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My experience is that if you don't want to hang with religious homeschoolers, you should not move to a very rural place to homeschool.  I agree with the Moominmama, as my kids have gotten older, resources outside our home have become more important to us.  I would not want to be so far from a metropolitan area that we couldn't go there to regularly participate in activities and classes.  My kids are fairly introverted, but they want to have friends they see on a regular basis, and I want a homeschooling community to lean on as my kids get older.  Figuring out how to approach the high school years daunts me, and I like knowing a half dozen or more families that have already been down that path and whom I can ask for advice when we get there.  


In addition, living in an area where everyone else is rich can be pricey-- even if your housing costs are reasonable, if you have a child who wants music or dance lessons, for example, they will be priced for the community at large.  I live in a cheaper part of town, and I know that if I drive 5 miles to the higher end subdivision, the cost for every kid activity goes up, some even double.  

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#5 of 8 Old 05-16-2012, 09:34 PM - Thread Starter
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I am so grateful for the replies! 


I am really shocked! It is a good thing to ask and I am very happy I did, but I really was thinking you all might tell me to move to the country! The country btw is very liberal - just saying, it is a secret hideout for many hippies. The rich people are land lovers but not the hunting type... not anyone type, but.. I am guessing they hang out in DC a lot. Just get the sense. They protect the land like no where else. But! I am happy you all voted this way. It is such a reality. Thank you from the bottom of my heart! 

Leslie, organic semi-unschooling mama teaching my children 5 and 2.75, that love & happiness is most important. Letting their light shine, finding out they are teaching me. Love being in the moment & nature.

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#6 of 8 Old 05-17-2012, 09:49 AM
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FWIW, we're seriously looking at relocating (from a fairly small town, two hours from the nearest major city) because of our inability to meet our kids' growing social needs.  Our eldest child is 8, going on 9.  We are close with one family with children of similar ages (and oh, so grateful to have them!), but would love to have a larger community of like-minded folk.


The biggest obstacles for us are our lack of religious beliefs (in a very religious area) and our "radical" ideas about child-raising.  When they were toddlers, my children enjoyed playing with everyone at the playground, attended library programs, etc., but things are getting increasingly difficult.  Other children are trying to evangelize my eight-year-old son, and he's sick of it.  My seven-year-old daughter likes some mainstream activities but also longs for friends who are more artistic and want to write and act out plays with her.  We've tried everything we know (including letting the children try attending a Montessori school, which lasted seven weeks, was a total disaster, and was attempted only because of the difficulties we've had providing adequate social opportunities for our kids).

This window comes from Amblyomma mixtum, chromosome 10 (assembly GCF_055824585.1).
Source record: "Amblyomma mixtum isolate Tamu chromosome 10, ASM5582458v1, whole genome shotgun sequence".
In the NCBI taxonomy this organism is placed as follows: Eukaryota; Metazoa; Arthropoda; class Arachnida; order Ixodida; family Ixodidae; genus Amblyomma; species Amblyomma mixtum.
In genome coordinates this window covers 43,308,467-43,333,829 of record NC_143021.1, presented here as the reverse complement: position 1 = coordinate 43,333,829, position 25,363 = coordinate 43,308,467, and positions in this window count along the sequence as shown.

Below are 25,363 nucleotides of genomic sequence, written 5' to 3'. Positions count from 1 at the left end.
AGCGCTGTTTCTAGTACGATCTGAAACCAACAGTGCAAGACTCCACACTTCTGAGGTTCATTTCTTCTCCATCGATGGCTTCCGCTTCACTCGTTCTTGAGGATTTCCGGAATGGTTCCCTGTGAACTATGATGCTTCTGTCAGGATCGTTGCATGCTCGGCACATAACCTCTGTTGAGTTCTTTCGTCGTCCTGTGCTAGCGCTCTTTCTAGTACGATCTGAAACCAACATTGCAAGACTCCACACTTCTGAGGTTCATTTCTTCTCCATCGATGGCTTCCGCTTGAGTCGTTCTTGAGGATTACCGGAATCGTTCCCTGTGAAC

We first narrowed the choices down to two cities with a thriving unschooling and arts community, good walkability, and adequate opportunities to make a living.  After a recent visit, we eliminated one location because of cost-of-living and safety issues.  We're going on a second, extended visit to our remaining choice later this summer, and we're actually going to be renting a place in the neighborhood we're interested in.


Just wanted to commiserate.  These are tough situations to figure out. :)

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#7 of 8 Old 05-17-2012, 10:34 AM
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We're not unschoolers during the normal school year as we do math and language arts formally from K onward. But we desperately want to live in the country with land of our own. The resources we find most important are the library and the internet, and weekly (at minimum) time with good friends. So long as we can have these we are fine wherever we live.


But, we are planning to send ours to a school we like when they are 11 and 14 for more opportunities for other perspectives and activities and more chances to form friendships and work with other kids, so we're looking in a region within driving distance from it.

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#8 of 8 Old 05-19-2012, 08:52 PM - Thread Starter
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Thank you all for the input! It really helps! Hugs! 

Leslie, organic semi-unschooling mama teaching my children 5 and 2.75, that love & happiness is most important. Letting their light shine, finding out they are teaching me. Love being in the moment & nature.